South Carolina: Police Oppose Expanding Sick Children's Access To Medical Marijuana
By Steve Elliott
South Carolina state Sen. Tom Davis (R-Beaufort), author of a bill which made it legal for parents to possess the marijuana derivative cannabidiol (CBD) oil to control their children's seizures, plans to introduce another bill on January 13, the first day of the upcoming legislative session, to allow low-THC marijuana to be grown in the state. But state law enforcement has already expressed opposition to the plan.
Davis said he first heard about CBD oil from a constituent whose granddaughter in Charleston was having 80 to 90 seizures an hour, reports Steve Jones at The State. Within two weeks of his constituent's granddaughter getting CBD oil, Davis said, the seizures were reduced by 80 percent.
After researching, Sen. Davis learned that CBD oil had helped people in other states, so he introduced a bill which passed and was signed into law by Gov. Nikki Haley last summer. The new law made legal the possession of CBD oil to treat children with uncontrollable epileptic seizures, as long as it was authorized by a physician.
The bill limits the amount of tetrahydrocannabinol (THC) that can be in the oil (THC is the main psychoactive ingredient in marijuana). It is limited by the bill to just 0.09 percent, far below what is needed to produce a high.
Under Davis' new bill, the South Carolina Department of Agriculture would supervise growers, and the Department of Health and Environmental Control would make sure that the marijuana is of the low-THC variety. Growers would be audited, as well.
"What happens now is like the black market," Davis said of how South Carolina parents are currently forced to get CBD oil.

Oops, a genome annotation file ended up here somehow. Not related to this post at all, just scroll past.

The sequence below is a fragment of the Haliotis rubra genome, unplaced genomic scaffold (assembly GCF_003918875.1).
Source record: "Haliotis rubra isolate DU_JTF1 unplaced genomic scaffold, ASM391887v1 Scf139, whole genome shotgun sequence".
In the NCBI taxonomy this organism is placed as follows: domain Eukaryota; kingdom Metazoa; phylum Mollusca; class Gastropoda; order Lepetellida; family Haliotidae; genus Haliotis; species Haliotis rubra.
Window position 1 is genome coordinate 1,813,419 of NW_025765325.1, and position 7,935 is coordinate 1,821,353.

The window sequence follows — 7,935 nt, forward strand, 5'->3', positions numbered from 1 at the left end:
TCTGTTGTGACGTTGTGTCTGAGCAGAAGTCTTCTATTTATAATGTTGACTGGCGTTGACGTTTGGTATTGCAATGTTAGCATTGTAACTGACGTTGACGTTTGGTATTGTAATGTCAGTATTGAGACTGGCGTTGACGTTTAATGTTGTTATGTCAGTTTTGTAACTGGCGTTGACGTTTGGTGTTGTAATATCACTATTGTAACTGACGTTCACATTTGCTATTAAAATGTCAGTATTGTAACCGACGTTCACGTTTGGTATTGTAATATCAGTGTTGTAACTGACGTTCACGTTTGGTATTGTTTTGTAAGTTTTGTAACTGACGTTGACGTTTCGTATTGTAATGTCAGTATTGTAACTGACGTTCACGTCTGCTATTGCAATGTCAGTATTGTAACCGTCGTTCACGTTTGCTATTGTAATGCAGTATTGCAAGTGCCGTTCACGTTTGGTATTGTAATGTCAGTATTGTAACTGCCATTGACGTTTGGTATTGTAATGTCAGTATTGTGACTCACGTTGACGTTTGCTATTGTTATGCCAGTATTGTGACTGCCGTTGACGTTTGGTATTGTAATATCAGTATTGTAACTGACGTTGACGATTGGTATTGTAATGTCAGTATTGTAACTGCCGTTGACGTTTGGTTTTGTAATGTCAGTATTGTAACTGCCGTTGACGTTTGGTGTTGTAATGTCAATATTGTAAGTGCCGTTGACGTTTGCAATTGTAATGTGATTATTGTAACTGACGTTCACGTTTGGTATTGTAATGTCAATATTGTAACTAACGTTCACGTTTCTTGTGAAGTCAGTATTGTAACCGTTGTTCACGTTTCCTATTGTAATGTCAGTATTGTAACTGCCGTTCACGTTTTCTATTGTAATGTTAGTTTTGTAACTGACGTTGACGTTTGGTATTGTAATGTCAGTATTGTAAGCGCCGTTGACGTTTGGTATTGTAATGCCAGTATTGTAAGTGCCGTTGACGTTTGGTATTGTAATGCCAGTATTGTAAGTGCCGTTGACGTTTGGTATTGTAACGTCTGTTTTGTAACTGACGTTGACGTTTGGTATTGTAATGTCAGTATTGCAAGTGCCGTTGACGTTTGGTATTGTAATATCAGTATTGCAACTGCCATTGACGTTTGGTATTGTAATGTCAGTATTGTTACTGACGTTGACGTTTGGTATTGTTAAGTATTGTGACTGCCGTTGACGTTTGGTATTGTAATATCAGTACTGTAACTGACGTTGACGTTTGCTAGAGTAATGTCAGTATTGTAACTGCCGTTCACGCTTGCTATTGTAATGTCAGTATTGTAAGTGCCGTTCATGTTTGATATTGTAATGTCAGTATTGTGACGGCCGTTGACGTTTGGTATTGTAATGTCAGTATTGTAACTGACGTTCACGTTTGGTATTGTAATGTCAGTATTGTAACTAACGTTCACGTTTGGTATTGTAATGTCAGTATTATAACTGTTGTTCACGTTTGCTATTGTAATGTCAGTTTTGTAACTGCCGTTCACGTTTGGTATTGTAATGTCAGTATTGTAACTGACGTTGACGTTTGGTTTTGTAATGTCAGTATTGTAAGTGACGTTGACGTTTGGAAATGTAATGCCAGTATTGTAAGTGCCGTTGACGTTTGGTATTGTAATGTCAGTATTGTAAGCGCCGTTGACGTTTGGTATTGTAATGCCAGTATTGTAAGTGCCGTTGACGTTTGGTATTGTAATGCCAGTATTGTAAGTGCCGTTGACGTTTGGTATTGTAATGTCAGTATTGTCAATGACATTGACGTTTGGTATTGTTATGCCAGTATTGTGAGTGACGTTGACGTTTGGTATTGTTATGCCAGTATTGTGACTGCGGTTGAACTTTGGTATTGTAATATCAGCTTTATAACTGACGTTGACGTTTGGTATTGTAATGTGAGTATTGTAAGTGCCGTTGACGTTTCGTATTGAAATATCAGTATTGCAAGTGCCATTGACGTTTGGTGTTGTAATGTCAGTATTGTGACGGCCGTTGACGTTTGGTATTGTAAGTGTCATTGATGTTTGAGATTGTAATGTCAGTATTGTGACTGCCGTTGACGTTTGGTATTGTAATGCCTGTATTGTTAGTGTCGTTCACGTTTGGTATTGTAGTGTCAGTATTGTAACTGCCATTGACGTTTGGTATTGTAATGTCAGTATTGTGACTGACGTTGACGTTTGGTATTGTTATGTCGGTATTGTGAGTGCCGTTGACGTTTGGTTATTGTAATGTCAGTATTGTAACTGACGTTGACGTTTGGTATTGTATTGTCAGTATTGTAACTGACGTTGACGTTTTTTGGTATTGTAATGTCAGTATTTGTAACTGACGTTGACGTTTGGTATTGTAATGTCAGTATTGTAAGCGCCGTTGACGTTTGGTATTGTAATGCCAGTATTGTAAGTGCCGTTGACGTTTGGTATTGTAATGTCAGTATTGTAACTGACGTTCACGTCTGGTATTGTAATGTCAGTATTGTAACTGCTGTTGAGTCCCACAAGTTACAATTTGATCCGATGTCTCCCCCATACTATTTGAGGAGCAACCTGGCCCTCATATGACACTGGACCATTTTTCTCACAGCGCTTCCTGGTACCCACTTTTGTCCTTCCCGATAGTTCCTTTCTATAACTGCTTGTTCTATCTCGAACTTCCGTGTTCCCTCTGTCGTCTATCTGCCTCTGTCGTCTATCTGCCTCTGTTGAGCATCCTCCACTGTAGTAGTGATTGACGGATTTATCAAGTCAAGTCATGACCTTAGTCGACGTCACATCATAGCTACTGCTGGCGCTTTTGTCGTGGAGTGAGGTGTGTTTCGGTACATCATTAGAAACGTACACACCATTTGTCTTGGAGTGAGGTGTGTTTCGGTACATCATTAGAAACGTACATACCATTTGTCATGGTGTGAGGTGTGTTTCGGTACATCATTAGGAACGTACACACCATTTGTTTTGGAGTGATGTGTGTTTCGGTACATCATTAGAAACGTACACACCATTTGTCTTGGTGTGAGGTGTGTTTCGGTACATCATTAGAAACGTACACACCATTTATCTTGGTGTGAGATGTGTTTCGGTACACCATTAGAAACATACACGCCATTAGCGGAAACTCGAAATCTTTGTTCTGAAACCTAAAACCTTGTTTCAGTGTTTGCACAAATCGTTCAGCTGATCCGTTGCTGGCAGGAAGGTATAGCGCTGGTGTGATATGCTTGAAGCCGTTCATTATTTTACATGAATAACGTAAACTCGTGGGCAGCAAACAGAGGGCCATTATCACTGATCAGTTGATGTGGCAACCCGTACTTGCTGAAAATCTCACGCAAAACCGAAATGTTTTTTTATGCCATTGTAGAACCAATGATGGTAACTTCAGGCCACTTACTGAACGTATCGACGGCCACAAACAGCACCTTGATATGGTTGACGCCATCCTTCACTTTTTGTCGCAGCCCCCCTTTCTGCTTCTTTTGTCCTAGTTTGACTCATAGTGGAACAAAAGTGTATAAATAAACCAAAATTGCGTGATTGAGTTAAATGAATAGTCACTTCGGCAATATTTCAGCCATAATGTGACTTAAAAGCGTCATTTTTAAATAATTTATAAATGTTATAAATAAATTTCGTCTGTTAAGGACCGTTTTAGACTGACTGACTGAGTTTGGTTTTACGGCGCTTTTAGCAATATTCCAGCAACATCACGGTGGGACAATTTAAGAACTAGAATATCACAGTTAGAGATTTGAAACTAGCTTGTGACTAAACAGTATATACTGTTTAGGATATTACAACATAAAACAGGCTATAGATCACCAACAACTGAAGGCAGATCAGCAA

Janel Ralph, mother of five-year-old Harmony, who has epilepsy, wouldn't say exactly where she gets CBD oil, but it's a matter of "knowing someone who knows someone." Ralph said other South Carolina families -- which she called "medical refugees" -- have been forced to move to states such as Colorado and California for adequate medical treatment.
"It's incumbent on us to take the next logical step," Sen. Davis said.
Later in the session, he plans to introduce a separate bill to expand CBD oil's medical uses to include treatment of post-traumatic stress disorder (PTSD), autism, glaucoma and chronic pain. "I'm a big fan of CBD oil," he said.
Sen. Davis said that he doesn't think there will be much opposition to legislation allowing South Carolina farmers to grow the low-THC marijuana to supply the need for CBD oil. But as for expanding the illnesses that can be treated with it, "That's going to cause some consternation," he predicted.
Davis is correct. Already, four of the state's top cops have written the Legislature's Medical Marijuana Study Committee -- chaired by Davis -- objecting to any expansion in the state's medical marijuana law until the federal government addresses "marijuana's status as an illegal substance."
“We want to do everything in our power to bring relief and comfort to those who suffer,” the cops smarmily claimed, “but as law enforcement officers, and individuals who are entrusted to live by and enforce the laws of this state, we must stop short of condoning relief that comes through an illegal manner.”
The letter was signed by Chief Mack Keel of the State Law Enforcement Division, Sheriff Chuck Wright, president of the S.C. Sheriff’s Association, Chief Dan Reynolds, president of the S.C. Police Chiefs Association, and Colonel Mike Oliver, president of the S.C. Law Enforcement Officers Association.
Sen. Davis rejected their argument, saying that South Carolina has already decided not to wait on the federal government when it comes to allowing kids relief with CBD oil.
Photo of Sen. Tom Davis: FitsNews